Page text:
Residents, farmer clash over compost

Appeals board holds 4th hearing on permit

March 17, 2000|By Alice Lukens | Alice Lukens,SUN STAFF

About 25 years ago, Alfred S. Bassler began running a composting facility on his Clarksville property, using part of his 430-acre farm to recycle trees after they had been cleared to make way for development.

For years -- ever since the building boom in the 1980s, when Bassler's compost piles grew -- neighbors have tried to shut down the operation.

They say the facility, sometimes called a "stump dump," creates too much noise and air pollution and should not be allowed in a residential area.

Last night, the Howard County Board of Appeals held its fourth hearing on the topic since the Planning Board recommended against allowing the facility in August 1998.

Bassler, 72, is seeking a special exception for 68.73 acres on Sheppard Lane off Route 108 so that he can continue his composting business.

Both sides expect the complicated issue to generate many more hearings before the Board of Appeals votes on Bassler's composting facility. A vote has not been scheduled.

Bassler's lawyer, Thomas E. Lloyd of Ellicott City, said Bassler shouldn't need a special exception because he began composting long before houses sprung up around his farm.

Lloyd also argued that Bassler is performing a valuable service for the community.

"It doesn't create any adverse effect, it doesn't hurt anybody, and it creates a great public service," Lloyd said.

As long as the county welcomes development, he said, it should provide for a place to put the natural waste.

"We have to do something with the trees," he said. "The only alternative is to haul it some 50-60 miles away in a great big old truck that burns fuel. Here, it's a natural process. All it takes is time."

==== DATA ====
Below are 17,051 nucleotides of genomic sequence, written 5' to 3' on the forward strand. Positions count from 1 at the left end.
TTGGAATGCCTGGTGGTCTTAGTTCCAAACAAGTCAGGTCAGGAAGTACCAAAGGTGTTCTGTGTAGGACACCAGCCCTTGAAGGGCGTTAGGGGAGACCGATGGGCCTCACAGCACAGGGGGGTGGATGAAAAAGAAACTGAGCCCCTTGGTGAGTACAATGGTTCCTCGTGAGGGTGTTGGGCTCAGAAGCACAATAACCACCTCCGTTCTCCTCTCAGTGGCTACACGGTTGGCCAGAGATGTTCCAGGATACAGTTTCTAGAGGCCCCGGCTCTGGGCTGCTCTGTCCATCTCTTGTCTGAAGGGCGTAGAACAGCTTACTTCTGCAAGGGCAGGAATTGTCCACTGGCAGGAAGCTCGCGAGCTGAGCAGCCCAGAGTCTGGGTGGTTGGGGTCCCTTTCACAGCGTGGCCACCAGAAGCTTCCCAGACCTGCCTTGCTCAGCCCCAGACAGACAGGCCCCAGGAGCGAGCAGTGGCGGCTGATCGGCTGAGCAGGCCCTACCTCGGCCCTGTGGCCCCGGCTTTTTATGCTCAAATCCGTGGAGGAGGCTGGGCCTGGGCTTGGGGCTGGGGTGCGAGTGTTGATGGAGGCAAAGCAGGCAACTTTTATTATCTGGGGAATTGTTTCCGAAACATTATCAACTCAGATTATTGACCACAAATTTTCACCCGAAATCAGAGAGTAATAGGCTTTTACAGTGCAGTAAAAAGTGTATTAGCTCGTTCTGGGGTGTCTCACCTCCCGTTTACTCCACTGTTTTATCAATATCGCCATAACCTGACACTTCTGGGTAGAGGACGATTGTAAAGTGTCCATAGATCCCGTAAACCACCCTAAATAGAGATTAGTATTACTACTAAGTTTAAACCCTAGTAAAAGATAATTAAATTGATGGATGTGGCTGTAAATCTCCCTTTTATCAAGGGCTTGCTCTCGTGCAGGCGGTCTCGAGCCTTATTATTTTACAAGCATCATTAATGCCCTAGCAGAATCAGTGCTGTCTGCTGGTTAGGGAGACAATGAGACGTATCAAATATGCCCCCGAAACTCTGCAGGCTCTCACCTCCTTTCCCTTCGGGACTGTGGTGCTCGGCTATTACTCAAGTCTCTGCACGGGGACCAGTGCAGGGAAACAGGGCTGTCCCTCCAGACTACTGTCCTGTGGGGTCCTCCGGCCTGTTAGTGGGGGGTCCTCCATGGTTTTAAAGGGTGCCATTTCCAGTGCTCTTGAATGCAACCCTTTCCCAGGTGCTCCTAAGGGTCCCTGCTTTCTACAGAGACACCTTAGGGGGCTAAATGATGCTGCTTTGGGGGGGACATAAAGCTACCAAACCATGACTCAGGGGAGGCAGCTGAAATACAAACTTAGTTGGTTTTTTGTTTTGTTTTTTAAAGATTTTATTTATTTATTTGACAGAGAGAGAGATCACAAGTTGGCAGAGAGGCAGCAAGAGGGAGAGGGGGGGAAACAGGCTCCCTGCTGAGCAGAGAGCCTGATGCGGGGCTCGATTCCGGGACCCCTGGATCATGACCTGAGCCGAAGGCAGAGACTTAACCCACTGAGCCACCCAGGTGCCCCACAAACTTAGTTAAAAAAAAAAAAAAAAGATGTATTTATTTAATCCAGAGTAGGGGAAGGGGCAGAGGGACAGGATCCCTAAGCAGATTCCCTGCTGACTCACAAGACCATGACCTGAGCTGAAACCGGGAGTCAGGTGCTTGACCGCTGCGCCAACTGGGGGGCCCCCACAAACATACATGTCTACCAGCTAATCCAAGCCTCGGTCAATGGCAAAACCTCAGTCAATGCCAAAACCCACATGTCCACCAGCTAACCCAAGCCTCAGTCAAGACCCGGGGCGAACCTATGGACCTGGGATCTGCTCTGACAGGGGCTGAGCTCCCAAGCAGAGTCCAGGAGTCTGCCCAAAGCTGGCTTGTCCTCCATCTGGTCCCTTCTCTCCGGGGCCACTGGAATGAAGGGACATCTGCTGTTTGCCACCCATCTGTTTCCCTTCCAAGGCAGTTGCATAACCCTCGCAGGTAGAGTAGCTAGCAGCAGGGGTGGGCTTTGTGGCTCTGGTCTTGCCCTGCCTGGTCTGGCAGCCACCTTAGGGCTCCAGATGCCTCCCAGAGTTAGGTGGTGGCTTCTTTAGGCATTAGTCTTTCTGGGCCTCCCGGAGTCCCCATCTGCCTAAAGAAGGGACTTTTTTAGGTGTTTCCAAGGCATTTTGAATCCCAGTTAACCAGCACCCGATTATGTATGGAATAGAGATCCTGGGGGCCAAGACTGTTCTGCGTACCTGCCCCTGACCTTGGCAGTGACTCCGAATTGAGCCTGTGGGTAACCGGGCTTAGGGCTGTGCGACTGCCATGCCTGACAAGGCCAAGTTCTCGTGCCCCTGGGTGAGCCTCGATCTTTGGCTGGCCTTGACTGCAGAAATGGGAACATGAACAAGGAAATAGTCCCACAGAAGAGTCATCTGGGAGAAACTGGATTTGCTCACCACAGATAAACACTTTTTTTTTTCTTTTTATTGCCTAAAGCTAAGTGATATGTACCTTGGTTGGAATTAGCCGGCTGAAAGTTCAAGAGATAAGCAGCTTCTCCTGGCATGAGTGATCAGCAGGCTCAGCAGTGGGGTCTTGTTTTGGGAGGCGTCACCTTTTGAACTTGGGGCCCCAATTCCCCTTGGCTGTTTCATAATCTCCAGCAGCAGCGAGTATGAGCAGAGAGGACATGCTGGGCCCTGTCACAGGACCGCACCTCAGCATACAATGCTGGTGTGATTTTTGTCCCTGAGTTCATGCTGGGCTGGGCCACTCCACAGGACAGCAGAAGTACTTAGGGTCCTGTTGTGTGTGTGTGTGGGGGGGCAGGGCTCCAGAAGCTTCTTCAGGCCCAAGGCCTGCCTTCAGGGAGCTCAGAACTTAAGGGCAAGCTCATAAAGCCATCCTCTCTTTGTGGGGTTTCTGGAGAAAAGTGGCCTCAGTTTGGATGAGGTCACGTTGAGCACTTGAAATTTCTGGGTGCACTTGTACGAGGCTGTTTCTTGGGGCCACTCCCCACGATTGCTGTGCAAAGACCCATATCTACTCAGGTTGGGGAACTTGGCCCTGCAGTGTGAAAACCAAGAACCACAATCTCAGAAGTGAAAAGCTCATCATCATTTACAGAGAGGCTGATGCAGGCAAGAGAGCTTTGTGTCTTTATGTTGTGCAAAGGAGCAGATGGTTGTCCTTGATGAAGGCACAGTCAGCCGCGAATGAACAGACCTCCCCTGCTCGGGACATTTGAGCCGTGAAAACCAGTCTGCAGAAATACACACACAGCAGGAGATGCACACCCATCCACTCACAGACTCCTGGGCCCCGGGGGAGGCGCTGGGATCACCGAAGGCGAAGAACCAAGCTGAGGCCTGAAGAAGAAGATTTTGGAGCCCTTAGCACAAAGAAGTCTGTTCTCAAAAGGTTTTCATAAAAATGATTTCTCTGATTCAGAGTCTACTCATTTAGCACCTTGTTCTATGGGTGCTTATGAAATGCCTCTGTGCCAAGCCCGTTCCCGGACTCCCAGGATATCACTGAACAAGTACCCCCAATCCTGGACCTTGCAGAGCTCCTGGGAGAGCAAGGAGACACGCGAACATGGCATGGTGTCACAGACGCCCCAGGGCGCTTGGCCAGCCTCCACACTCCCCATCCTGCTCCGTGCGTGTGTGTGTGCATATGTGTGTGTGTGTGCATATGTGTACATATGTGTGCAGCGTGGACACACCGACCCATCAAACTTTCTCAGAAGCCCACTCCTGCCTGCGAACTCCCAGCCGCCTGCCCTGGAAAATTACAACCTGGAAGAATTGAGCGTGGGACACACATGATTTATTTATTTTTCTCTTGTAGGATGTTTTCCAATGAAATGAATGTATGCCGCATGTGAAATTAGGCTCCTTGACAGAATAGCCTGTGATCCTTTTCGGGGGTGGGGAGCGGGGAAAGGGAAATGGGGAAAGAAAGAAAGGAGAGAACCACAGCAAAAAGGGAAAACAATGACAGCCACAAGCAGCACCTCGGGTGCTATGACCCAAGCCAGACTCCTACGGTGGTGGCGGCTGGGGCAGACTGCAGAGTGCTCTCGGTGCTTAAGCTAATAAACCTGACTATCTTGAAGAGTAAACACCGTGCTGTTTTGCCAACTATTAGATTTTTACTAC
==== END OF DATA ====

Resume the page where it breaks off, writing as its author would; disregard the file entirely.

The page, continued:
Opponents disagree. Although originally surrounded by farmland, Bassler's recycling facility is now bordered by housing developments on three sides.

Neighbors from Sheppard Lane, Twelve Tree Court and Chapel Chase Drive have said the facility not only produces a horrible stench but is also a fire hazard because the decaying compost generates heat.

Fires have ignited at the stump dump twice, in 1991 and 1998. In both instances, neighbors have said, the smoke lasted for days.

Jennifer Lee, who lives near the Bassler property in the Twelve Hills community, said she worries a great deal about one of her two children, who has asthma. She also said the smell can be terrible, especially during the summer, and she can hear the noise over the television even with her windows closed.

"I did not buy a house in an industrial park," she said, "and that's how I feel we are living."

Sometimes, she said, she won't let her children play outside because the smell is so bad.

"Unless the Board of Appeals shuts this down, we are going to keep suffering," she said.

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